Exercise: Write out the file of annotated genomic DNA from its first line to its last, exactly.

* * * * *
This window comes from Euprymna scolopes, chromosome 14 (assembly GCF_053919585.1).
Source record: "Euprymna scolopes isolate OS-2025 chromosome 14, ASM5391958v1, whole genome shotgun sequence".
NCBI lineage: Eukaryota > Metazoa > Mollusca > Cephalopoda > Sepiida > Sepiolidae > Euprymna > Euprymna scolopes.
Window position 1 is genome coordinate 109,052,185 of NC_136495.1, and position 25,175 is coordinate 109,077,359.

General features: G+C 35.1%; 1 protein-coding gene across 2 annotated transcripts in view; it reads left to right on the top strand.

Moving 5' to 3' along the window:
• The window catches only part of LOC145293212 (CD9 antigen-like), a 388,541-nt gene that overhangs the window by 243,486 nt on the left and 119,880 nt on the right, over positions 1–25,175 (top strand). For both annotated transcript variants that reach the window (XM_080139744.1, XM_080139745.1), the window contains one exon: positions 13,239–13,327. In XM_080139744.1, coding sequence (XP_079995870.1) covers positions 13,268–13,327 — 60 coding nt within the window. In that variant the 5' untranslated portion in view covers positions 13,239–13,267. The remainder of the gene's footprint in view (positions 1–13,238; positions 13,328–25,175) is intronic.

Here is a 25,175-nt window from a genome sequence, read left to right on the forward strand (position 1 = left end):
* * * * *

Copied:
This window comes from Euprymna scolopes, chromosome 14 (assembly GCF_053919585.1).
Source record: "Euprymna scolopes isolate OS-2025 chromosome 14, ASM5391958v1, whole genome shotgun sequence".
NCBI lineage: Eukaryota > Metazoa > Mollusca > Cephalopoda > Sepiida > Sepiolidae > Euprymna > Euprymna scolopes.
Window position 1 is genome coordinate 109,052,185 of NC_136495.1, and position 25,175 is coordinate 109,077,359.

General features: G+C 35.1%; 1 protein-coding gene across 2 annotated transcripts in view; it reads left to right on the top strand.

Moving 5' to 3' along the window:
• The window catches only part of LOC145293212 (CD9 antigen-like), a 388,541-nt gene that overhangs the window by 243,486 nt on the left and 119,880 nt on the right, over positions 1–25,175 (top strand). For both annotated transcript variants that reach the window (XM_080139744.1, XM_080139745.1), the window contains one exon: positions 13,239–13,327. In XM_080139744.1, coding sequence (XP_079995870.1) covers positions 13,268–13,327 — 60 coding nt within the window. In that variant the 5' untranslated portion in view covers positions 13,239–13,267. The remainder of the gene's footprint in view (positions 1–13,238; positions 13,328–25,175) is intronic.

Here is a 25,175-nt window from a genome sequence, read left to right on the forward strand (position 1 = left end):